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Clarence Stein


  Male      American      Architect

  Born : Jun 19, 1882  -
  Died : Feb 07, 1975


About Author

Clarence Samuel Stein (June 19, 1882 – February 7, 1975) was an American urban planner, architect, and writer, a major proponent of the Garden City movement in the United States.

Stein was born in Rochester, New York into an upwardly mobile Jewish family. While a youth, his family transplanted to New York City. There he was immersed in the milieu surrounding the Ethical Culture Society, attending its Workshop School and developing his sensibilities within the context of Progressive thought: the integration of physical and mental labor, the importance of a universal humanistic philosophy, the concept of a nurtured individualistic sensibility. Intense, even overwrought, the young Stein had a nervous collapse shortly before he was scheduled to leave for college, experiencing a bout of what was then called neurasthenia, for which he was sent to Florida to endure a rest cure.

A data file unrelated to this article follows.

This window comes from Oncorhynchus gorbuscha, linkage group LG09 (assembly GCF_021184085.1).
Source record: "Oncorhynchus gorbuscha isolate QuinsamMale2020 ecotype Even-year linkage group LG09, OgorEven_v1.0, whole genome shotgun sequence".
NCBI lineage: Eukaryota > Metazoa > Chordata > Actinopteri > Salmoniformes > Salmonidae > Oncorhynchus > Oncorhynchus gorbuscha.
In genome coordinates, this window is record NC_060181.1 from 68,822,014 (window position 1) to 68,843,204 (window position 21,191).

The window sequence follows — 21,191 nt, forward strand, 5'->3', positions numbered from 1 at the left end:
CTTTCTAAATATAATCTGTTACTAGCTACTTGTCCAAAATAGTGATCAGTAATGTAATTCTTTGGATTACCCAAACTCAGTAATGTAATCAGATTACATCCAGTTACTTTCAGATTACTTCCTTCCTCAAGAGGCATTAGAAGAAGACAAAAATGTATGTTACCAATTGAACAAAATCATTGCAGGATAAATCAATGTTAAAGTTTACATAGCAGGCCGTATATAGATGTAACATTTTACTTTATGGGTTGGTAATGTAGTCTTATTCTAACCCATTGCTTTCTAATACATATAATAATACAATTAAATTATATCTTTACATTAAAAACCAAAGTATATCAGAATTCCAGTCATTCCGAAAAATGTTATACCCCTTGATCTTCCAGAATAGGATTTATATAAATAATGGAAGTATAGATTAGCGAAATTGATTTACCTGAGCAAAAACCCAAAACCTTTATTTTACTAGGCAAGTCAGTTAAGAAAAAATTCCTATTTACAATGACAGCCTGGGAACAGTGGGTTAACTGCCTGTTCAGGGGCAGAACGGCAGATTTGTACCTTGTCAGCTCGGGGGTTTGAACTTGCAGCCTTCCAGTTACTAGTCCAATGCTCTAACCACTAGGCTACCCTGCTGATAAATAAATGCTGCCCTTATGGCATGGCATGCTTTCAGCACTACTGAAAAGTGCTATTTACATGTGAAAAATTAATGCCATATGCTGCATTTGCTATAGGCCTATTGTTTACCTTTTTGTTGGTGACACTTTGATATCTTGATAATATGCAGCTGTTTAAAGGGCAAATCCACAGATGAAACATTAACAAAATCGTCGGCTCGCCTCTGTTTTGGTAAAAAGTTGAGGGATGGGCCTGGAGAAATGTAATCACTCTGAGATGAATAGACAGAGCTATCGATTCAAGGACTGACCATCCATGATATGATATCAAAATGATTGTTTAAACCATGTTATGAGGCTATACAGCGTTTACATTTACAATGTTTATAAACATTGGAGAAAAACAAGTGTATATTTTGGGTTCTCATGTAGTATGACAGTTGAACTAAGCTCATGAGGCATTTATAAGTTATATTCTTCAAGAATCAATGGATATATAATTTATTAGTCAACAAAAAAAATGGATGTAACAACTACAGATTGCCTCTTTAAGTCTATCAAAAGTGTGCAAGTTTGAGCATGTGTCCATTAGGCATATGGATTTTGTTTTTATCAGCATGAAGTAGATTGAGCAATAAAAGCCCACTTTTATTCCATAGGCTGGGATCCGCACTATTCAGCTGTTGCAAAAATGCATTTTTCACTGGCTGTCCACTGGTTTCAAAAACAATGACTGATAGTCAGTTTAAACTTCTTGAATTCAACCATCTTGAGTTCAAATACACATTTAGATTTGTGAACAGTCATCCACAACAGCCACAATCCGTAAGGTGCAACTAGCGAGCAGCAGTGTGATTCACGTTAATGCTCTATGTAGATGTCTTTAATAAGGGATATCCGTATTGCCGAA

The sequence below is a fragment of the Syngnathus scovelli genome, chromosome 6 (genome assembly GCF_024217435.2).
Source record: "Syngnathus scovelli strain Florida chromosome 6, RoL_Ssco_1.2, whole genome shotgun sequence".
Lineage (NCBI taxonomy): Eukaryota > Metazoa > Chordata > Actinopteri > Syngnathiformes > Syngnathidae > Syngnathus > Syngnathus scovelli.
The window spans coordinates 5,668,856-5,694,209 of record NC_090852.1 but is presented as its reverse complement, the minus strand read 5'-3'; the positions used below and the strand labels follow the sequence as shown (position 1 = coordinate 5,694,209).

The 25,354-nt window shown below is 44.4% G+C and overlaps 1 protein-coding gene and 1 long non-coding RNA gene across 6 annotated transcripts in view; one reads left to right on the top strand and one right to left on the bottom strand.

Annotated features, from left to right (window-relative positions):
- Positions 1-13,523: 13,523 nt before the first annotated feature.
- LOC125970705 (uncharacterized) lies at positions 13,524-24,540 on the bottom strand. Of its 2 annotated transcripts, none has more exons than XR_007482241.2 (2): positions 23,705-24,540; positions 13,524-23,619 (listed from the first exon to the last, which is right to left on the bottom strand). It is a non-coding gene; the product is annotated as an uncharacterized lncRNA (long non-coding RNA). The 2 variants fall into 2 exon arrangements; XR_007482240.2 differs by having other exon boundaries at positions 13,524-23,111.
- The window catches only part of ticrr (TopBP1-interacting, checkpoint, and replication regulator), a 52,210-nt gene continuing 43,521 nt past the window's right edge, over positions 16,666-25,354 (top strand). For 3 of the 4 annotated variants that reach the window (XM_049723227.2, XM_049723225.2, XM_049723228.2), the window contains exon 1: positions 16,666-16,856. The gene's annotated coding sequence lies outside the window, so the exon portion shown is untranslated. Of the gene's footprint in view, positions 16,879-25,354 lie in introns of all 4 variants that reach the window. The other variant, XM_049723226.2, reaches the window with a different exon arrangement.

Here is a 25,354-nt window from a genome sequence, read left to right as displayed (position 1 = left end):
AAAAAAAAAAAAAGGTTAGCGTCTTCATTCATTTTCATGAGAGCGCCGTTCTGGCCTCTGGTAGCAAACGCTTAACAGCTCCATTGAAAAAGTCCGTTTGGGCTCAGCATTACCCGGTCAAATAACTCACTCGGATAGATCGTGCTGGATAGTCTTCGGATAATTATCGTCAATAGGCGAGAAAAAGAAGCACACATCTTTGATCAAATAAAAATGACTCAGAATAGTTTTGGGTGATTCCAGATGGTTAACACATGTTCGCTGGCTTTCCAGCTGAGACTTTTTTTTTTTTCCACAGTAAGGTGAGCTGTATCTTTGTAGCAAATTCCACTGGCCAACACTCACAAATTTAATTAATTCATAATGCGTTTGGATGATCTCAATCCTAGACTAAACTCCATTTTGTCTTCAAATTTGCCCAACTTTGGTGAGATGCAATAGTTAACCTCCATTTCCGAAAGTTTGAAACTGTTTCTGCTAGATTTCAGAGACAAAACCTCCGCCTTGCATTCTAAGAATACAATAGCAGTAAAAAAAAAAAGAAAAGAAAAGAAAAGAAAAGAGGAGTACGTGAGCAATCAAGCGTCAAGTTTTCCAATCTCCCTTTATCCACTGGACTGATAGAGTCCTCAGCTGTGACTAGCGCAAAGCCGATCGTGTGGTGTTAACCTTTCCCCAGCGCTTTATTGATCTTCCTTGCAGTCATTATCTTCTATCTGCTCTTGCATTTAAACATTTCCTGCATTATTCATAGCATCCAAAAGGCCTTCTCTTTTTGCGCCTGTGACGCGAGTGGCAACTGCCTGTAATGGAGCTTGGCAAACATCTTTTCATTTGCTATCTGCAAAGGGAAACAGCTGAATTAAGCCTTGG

He returned to New York but did not immediately matriculate; instead, he worked in his family's casket business, where the combination of physical and mental labor matched the philosophy in which he'd been educated. After a year or so, he prepared to attend college; one essential step was the American upper-middle-class version of the Grand Tour: travel to the artistic and cultural centers of Europe, in this case in the company of his father. Returning to the United States, he again postponed university education, immersing himself in work in the Progressive settlement house movement. In concert with his brothers and a small cohort of like-minded young men, many of whom would be influential partners for the rest of his career, Stein started the Young Men's Municipal Club, an organization modeled on many other such burgeoning social-studies movements, and dedicated like them to studying and then agitating for improvements to the chaotic life of the modern city...


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